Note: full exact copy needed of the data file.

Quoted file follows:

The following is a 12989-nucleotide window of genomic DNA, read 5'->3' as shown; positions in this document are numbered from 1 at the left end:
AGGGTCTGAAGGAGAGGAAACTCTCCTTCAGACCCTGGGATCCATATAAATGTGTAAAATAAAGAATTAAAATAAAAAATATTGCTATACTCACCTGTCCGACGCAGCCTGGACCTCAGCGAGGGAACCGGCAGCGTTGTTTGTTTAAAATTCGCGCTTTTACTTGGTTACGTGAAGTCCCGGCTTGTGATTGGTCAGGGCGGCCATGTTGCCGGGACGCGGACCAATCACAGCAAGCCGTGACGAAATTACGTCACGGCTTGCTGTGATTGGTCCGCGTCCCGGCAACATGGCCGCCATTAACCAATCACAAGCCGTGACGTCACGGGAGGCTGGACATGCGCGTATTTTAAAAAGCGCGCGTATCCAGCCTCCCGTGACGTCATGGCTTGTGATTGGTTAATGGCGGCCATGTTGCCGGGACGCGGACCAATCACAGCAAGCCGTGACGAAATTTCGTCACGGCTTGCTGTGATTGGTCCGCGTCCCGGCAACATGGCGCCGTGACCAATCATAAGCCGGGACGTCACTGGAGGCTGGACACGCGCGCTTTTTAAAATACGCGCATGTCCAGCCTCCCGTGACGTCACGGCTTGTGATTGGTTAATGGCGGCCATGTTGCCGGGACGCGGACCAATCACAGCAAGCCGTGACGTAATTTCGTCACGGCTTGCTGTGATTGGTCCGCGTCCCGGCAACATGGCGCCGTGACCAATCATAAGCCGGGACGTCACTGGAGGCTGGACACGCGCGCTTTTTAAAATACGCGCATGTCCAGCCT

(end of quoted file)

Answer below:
The following is a 12989-nucleotide window of genomic DNA, read 5'->3' as shown; positions in this document are numbered from 1 at the left end:
AGGGTCTGAAGGAGAGGAAACTCTCCTTCAGACCCTGGGATCCATATAAATGTGTAAAATAAAGAATTAAAATAAAAAATATTGCTATACTCACCTGTCCGACGCAGCCTGGACCTCAGCGAGGGAACCGGCAGCGTTGTTTGTTTAAAATTCGCGCTTTTACTTGGTTACGTGAAGTCCCGGCTTGTGATTGGTCAGGGCGGCCATGTTGCCGGGACGCGGACCAATCACAGCAAGCCGTGACGAAATTACGTCACGGCTTGCTGTGATTGGTCCGCGTCCCGGCAACATGGCCGCCATTAACCAATCACAAGCCGTGACGTCACGGGAGGCTGGACATGCGCGTATTTTAAAAAGCGCGCGTATCCAGCCTCCCGTGACGTCATGGCTTGTGATTGGTTAATGGCGGCCATGTTGCCGGGACGCGGACCAATCACAGCAAGCCGTGACGAAATTTCGTCACGGCTTGCTGTGATTGGTCCGCGTCCCGGCAACATGGCGCCGTGACCAATCATAAGCCGGGACGTCACTGGAGGCTGGACACGCGCGCTTTTTAAAATACGCGCATGTCCAGCCTCCCGTGACGTCACGGCTTGTGATTGGTTAATGGCGGCCATGTTGCCGGGACGCGGACCAATCACAGCAAGCCGTGACGTAATTTCGTCACGGCTTGCTGTGATTGGTCCGCGTCCCGGCAACATGGCGCCGTGACCAATCATAAGCCGGGACGTCACTGGAGGCTGGACACGCGCGCTTTTTAAAATACGCGCATGTCCAGCCT